Writing & Editing – General Guidelines

Editorial Style

Some general editorial guidance and best practices.

For guidance on aspects of the mechanics of writing (usage, punctuation, capitalisation, etc.) not covered in this Manual of UNU Editorial Style (MUES), please refer to the Guardian and Observer Style Guide and the gov.uk Content Style Guide.

For questions about spelling not covered in MUES, consult the Concise Oxford English Dictionary or the Oxford Dictionaries website.

Write in a style that is clear, simple, and accessible. Our audience is worldwide, so use global (“British”) rather than “American” English.

Remember that for many of our readers, English is not their first language. Avoid colloquial or idiomatic words or phrases, and briefly explain technical terms on first use.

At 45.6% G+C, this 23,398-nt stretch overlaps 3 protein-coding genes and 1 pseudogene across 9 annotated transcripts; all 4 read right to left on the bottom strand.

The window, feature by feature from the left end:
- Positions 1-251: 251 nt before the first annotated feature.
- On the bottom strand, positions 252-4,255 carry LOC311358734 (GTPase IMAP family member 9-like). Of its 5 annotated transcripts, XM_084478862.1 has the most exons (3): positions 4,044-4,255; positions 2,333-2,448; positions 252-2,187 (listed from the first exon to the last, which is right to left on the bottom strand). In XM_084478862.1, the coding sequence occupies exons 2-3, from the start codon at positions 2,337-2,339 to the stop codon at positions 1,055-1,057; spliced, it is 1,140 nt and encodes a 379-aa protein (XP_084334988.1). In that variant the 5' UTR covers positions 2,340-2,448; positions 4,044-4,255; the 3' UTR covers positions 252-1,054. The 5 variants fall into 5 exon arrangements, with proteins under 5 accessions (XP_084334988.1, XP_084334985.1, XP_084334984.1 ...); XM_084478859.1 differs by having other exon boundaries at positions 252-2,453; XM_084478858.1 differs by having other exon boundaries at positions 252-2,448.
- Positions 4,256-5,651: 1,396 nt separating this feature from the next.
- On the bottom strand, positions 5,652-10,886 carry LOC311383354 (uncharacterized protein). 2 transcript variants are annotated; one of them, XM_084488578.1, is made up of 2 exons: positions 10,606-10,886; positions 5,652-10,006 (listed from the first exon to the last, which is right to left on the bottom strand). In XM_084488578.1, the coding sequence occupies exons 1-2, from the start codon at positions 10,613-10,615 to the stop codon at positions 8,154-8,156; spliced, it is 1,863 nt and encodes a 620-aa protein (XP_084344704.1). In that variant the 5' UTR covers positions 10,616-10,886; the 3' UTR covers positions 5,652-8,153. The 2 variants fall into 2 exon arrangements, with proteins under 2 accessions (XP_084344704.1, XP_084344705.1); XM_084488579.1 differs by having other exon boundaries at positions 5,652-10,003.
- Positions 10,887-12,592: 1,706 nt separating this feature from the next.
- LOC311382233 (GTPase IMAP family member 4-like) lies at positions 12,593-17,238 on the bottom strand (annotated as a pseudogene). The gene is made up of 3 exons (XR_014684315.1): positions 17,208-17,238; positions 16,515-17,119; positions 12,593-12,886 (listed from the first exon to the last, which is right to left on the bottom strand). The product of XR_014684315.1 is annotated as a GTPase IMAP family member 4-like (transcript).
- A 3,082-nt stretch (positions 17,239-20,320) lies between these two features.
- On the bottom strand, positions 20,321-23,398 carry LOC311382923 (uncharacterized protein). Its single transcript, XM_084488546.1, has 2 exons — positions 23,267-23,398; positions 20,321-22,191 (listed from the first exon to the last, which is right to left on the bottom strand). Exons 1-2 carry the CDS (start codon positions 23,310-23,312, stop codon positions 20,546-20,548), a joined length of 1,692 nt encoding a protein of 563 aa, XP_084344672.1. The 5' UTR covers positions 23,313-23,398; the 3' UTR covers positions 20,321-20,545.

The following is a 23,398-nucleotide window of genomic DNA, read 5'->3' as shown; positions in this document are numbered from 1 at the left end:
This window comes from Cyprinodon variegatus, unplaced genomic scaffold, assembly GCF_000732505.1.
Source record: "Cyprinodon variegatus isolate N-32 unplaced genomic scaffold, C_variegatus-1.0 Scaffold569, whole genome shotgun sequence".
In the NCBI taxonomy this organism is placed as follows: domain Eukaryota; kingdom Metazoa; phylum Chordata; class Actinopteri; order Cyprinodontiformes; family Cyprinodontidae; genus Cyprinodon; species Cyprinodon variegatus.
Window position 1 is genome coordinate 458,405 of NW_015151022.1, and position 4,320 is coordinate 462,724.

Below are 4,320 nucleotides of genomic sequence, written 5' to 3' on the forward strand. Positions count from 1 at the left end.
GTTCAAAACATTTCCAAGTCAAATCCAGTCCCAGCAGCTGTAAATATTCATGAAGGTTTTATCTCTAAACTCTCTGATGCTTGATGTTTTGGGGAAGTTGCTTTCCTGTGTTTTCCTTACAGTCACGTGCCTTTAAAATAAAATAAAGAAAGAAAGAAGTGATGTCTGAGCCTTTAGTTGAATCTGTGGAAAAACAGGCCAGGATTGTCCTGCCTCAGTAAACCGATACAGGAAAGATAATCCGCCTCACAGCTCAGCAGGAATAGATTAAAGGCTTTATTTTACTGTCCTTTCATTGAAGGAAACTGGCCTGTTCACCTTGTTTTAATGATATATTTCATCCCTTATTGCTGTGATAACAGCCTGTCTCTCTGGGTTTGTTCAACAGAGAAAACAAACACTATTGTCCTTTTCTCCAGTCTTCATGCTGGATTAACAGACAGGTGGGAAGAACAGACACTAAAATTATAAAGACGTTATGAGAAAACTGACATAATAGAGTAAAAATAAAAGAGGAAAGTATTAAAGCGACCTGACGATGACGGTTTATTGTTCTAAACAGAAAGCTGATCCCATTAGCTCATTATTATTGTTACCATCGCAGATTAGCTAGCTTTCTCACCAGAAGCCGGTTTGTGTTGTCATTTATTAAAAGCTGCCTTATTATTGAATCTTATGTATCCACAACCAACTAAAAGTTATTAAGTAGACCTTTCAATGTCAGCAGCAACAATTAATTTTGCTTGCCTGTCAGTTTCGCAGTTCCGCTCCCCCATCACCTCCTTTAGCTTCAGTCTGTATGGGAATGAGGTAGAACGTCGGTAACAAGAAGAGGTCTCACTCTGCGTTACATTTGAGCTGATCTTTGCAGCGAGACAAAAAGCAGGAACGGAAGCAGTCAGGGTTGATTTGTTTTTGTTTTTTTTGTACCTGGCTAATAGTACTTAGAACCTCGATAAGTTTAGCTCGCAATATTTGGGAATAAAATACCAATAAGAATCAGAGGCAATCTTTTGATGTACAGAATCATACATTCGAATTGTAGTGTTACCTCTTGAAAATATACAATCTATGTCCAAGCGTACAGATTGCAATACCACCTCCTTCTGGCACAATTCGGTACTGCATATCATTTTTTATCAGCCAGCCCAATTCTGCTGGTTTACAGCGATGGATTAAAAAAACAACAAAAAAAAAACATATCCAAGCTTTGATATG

Write conversationally, as if you are talking to a group of colleagues (not lecturing to a captive audience).

Write so that a general audience can understand (doing so isn’t “dumbing down” the content — consider its as “opening up” and elucidating it complex academic/scientific concepts). Use “plain English” that enables persons with lower-level reading ability to understand content they might otherwise find perplexing, and allows persons with higher-level reading ability to grasp your message as quickly as possible.

Finally, some general tips when writing for online publication (but applicable to all writing):

  • Use short sentences and paragraphs.
  • Use simple, everyday words rather than complex terminology.
  • Write in a style that is appropriate for your target audience.
  • Write in a direct, conversational style (but avoid idioms, colloquialisms, and jargon).
  • Be specific rather than general.
  • Use active verbs.
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